Was the Qu­ran taught to the Prophet by priests ?

The Miracle - - Faith - BY: MUHITTIN AKGUL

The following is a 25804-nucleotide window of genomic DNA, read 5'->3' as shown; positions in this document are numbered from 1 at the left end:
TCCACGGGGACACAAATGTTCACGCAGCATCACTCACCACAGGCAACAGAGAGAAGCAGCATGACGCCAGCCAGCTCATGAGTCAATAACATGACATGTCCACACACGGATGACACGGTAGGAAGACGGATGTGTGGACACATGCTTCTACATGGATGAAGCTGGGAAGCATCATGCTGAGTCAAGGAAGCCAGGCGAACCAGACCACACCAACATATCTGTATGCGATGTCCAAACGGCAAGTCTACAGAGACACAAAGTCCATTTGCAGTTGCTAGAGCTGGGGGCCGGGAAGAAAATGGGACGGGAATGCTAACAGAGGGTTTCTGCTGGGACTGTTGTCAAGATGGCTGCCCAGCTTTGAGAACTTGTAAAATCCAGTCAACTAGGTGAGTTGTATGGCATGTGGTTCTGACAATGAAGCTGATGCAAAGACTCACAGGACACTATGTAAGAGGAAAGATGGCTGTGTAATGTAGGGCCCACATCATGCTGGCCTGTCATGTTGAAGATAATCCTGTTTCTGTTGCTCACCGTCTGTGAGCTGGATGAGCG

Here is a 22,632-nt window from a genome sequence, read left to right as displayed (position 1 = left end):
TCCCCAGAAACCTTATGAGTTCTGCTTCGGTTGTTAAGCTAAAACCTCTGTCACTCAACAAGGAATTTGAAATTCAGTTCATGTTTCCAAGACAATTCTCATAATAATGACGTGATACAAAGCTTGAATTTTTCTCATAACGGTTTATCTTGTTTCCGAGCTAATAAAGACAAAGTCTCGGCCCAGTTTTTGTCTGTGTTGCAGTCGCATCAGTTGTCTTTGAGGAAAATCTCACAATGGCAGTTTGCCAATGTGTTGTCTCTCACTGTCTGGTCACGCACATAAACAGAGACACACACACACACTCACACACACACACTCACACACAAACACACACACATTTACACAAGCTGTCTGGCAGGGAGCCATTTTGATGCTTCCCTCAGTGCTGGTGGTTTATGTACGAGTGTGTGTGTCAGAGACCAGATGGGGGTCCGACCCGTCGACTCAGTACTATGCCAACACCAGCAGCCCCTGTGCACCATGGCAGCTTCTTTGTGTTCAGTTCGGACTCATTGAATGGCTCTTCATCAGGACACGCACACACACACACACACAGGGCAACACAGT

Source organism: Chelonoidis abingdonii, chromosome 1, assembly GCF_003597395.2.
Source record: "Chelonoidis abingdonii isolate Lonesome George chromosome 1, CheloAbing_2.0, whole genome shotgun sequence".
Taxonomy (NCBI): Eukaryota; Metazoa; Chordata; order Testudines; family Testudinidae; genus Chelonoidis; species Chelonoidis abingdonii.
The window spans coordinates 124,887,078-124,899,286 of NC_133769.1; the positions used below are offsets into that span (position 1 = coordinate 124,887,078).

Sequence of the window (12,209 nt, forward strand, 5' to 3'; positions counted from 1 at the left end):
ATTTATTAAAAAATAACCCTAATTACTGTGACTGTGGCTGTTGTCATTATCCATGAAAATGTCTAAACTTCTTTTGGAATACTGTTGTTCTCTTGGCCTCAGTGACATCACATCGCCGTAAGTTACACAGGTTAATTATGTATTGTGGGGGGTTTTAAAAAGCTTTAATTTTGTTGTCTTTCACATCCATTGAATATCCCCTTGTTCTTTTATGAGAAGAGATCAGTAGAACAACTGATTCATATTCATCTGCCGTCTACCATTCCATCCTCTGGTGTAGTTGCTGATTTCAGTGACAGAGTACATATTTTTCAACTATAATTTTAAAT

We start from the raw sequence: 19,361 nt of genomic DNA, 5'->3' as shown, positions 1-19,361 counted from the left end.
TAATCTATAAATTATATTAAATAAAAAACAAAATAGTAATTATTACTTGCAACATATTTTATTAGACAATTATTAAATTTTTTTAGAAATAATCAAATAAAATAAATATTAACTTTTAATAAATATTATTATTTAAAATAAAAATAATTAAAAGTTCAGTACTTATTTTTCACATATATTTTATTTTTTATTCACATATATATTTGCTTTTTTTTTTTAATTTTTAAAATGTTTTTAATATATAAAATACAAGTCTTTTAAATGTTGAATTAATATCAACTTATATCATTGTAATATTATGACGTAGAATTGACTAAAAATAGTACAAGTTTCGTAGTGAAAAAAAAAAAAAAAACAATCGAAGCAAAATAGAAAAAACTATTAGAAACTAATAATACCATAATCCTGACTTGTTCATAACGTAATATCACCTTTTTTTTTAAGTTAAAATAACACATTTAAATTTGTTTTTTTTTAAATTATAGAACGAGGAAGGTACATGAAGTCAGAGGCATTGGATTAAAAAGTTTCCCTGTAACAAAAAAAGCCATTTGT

This is an idea that mod­ern ori­en­tal­ists put for­ward; it is in­ter­est­ing, how­ever that no one raised such ob­jec­tions at the time when Prophet Muham­mad was alive. Un­like the ori­en­tal­ists, no one at that time sug­gested that when the Prophet met with the monk Bahira dur­ing his child­hood he had re­ceived cer­tain re­li­gious in­for­ma­tion from him, and no one al­leged that he had re­ceived re­li­gious in­for­ma­tion from Chris­tian monks or Jewish rab­bis dur­ing jour­neys he made with car­a­vans. More­over, if he had re­ceived all his knowl­edge from the monk Bahira and dur­ing the jour­neys he made later when he was 25, then it could jus­ti­fi­ably be asked why did Prophet Muham­mad not claim Prophet­hood un­til he was forty years old? The peo­ple of Mecca did not raise any such base­less al­le­ga­tions re­gard­ing the era prior to the Prophet-hood; rather their ob­jec­tions were only con­cerned with the era of the Prophet-hood. The peo­ple in Mecca who made ob­jec­tions put for­ward ar­gu­ments like: “This fel­low does not know how to read or write, and thus he could not have ob­tained any knowl­edge from books. He has been liv­ing among us for 40 years, but we have never heard any of the things that he is now com­mu­ni­cat­ing from him be­fore. There­fore, some­one must be help­ing him when peo­ple were at home and giv­ing him se­cretly ex­pres­sions from the scrip­tures of the past. He is quickly learn­ing and recit­ing th­ese to other peo­ple as divine rev­e­la­tions dur­ing the day. This is noth­ing more than de­cep­tion.” The names of the three peo­ple who were al­leged to be help­ing him are even men­tioned in some re­ports. Th­ese peo­ple who were of the Peo­ple of the Book were such un­let­tered Mec­cans as Ad­das, who was the freed slave of Huwaytib ibn Ab­dul Uzza, Yasar, who was the freed slave of Ala ibn al-Hadrarmi, and Jabr, who was the freed slave of Amr ibn Rabia. The fact that the Qu­ran di­rectly re­jected this, rather than re­spond­ing to the poly­the­ists claims can be bet­ter un­der­stood if the fol­low­ing points are taken into con­sid­er­a­tion: a. The poly­the­ists in Mecca did noth­ing at all to prove their al­le­ga­tions. They would cer­tainly have acted if their al­le­ga­tions had been b true. They h would ld of­ten f h have raided, id d for in­stance, the houses of the Prophet and any one whom they thought might have been help­ing them, seiz­ing any­thing used in such a de­ceit to prove that the claim of prophet-hood was a “lie.” It would not have been dif­fi­cult for the Mec­can poly­the­ists to do such a thing, as we can see that they did not hes­i­tate to ap­ply or im­ple­ment all sorts of ac­tions, in­clud­ing tor­ture; they were not bound by any sort of moral obli­ga­tion. b. Those who were thought to be help­ing the Prophet were not un­known in the city. The fact that they were un­e­d­u­cated was known well in Mecca. The poly­the­ists them­selves knew very well that such il­lit­er­ate peo­ple could not have pro­vided any help in pro­duc­ing a glo­ri­ous book like the Qu­ran, which is an ex­tra­or­di­nary marvel of the high­est lit­er­ary skill. Thus, even those who did not know th­ese eman­ci­pated slaves very well were aware that such an al­le­ga­tion was non­sen­si­cal and mean­ing­less. In ad­di­tion, why did such so­called helpers not claim the prophet-hood for them­selves if they had such abil­i­ties? c. More­over, all the so-called helpers were for­mer slaves still bound to their masters, even though they had been eman­ci­pated, ac­cord­ing to Ara­bian tra­di­tions. Thus, they would not have wanted to help the Prophet in his claim as their masters would have put pres­sure on them with no tol­er­ance on their ex­is­tence in Mecca if they had done so. d. Above and be­yond all else, th­ese so­called helpers all con­verted to Is­lam. Is it pos­si­ble to con­ceive that those who helped Prophet Muham­mad would be de­ceived by his “trick” thus bind­ing them­selves to him? Let us even pre­sume for a mo­ment that they helped the Prophet, then, why was not even one of them not given a higher po­si­tion or sta­tus in re­turn for his ser­vices or help? Why were Ad- das, d Yasar or Jabr b not given i higher hi h sta­tus than Abu Bakr, Umar or Abu Ubayda? If the prophet-hood was a de­cep­tion staged with the help of th­ese so-called as­sis­tants, we must ask why this help stayed se­cret even from the clos­est and most de­voted Com­pan­ions of the Prophet, for ex­am­ple, Ali ibn Abu Talib, Abu Bakr, or ayd ibn Haritha. Thus, not only is such an ac­cu­sa­tion is false, God did not even deem it wor­thy of a re­ply in the Qu­ran. Rather the Divine ori­gin of the Qu­ran is pro­claimed: Those who dis­be­lieve say: “This (Qu­ran) is but a fab­ri­ca­tion which he (Muham­mad) him­self has in­vented, and some oth­ers have helped him with it, so they have pro­duced a wrong and a false­hood.” They also say: “(It con­sists of) only fa­bles of the an­cients which he has got writ­ten. They are be­ing read to him in early morn­ings and evenings (while peo­ple are at home).” Say: “(It is a Book full of knowl­edge re­veal­ing many se­crets such as no hu­man be­ing could in any wise dis­cover by him­self) He Who knows all the se­crets con­tained in the heav­ens and the earth sends it down (to teach you some of th­ese se­crets and guide you in your life so that you may at­tain hap­pi­ness in both worlds). He surely is All-For­giv­ing, All-Com­pas­sion­ate.” (Furqan 25: 4-6) There can­not be a worse lie than that of Qu­raysh poly­the­ists, as they them­selves knew much bet­ter than any­one else that such ex­pres­sions were noth­ing more than base­less claims. The chief­tains who spread such ideas among the pub­lic would cer­tainly have been aware that the Qu­ran, which was re­cited by Prophet Muham­mad could not have been a “hu­man word” their lin­guis­tic and es­thetic sen­si­bil­i­ties were too de­vel­oped not to be aware of this re­al­ity. In ad­di­tion, be­fore he was called to Prophet­hood, Muham­mad was rec­og­nized as an up­right and trust­wor­thy per­son, one who never lied or cheated any­one. Why would such a per­son in­vent a lie against God or at­tribute to Him some­thing that was not His? But, such de­ceit and ru­mors were spread among the peo­ple; th­ese pow­er­ful peo­ple were not only blindly stub­born, they also feared los­ing their so­cial sta­tus which was con­nected to their be­ing seen to be the re­li­gious lead­ers of so­ci­ety. The poor and il­lit­er­ate peo­ple were not able to dif­fer­en­ti­ate es­thet­i­cally per­fect lit­er­ary works from those which were not. Hence, the sta­tus seek­ing chief­tains tried to take ad­van­tage of the peo­ple’s il­lit­er­acy, and said: “This is but a fab­ri­ca­tion which he him­self has in­vented, and some oth­ers have helped him with it.” (Furqan 25:4) The poly­the­ist Qu­raysh Chief­tains were speak­ing of the three non-Arab eman­ci­pated slaves when us­ing the word “oth­ers.” The Qu­ran goes on to speak of their non­sen­si­cal al­le­ga­tions with re­spect to the Prophet and the Rev­e­la­tion he re­ceived: “They also say: (It con­sists of) only fa­bles of the an­cients which he has got writ­ten. They are be­ing read to him in early morn­ings and evening.” (Furqan 25:5) Such ar­gu­ments and al­le­ga­tions were de­pen­dent on the sto­ries of an­cient na­tions found in the Qu­ran. The Qu­ran re­lated sto­ries con­nected to ear­lier na­tions, of­fer­ing them as de­ter­rents for the read­ers. The poly­the­ists claimed that th­ese fac­tual sto­ries were “fa­bles of the an­cients” re­cited to him se­cretly by th­ese nonArab eman­ci­pated slaves that he sub­se­quently con­veyed them to other peo­ple. They were try­ing to claim that Prophet Muham­mad was forg­ing the Qu­ran with the help, of th­ese for­eign slaves. They were well aware that such a claim was ridicu­lous, for how could such a book have been in­vented by a per­son, even if oth­ers were to help him? If this had been the case, then what was stop­ping oth­ers from in­vent­ing some­thing sim­i­lar? Why could they not make an ef­fort like the Prophet had and in­vent a book sim­i­lar to it, helped by oth­ers? There were plenty of peo­ple who would have been will­ing to back up each other with help and sup­port. Prophet Muham­mad chal­lenged them to do just this, but the poly­the­ists were un­able to re­spond to the chal­lenge.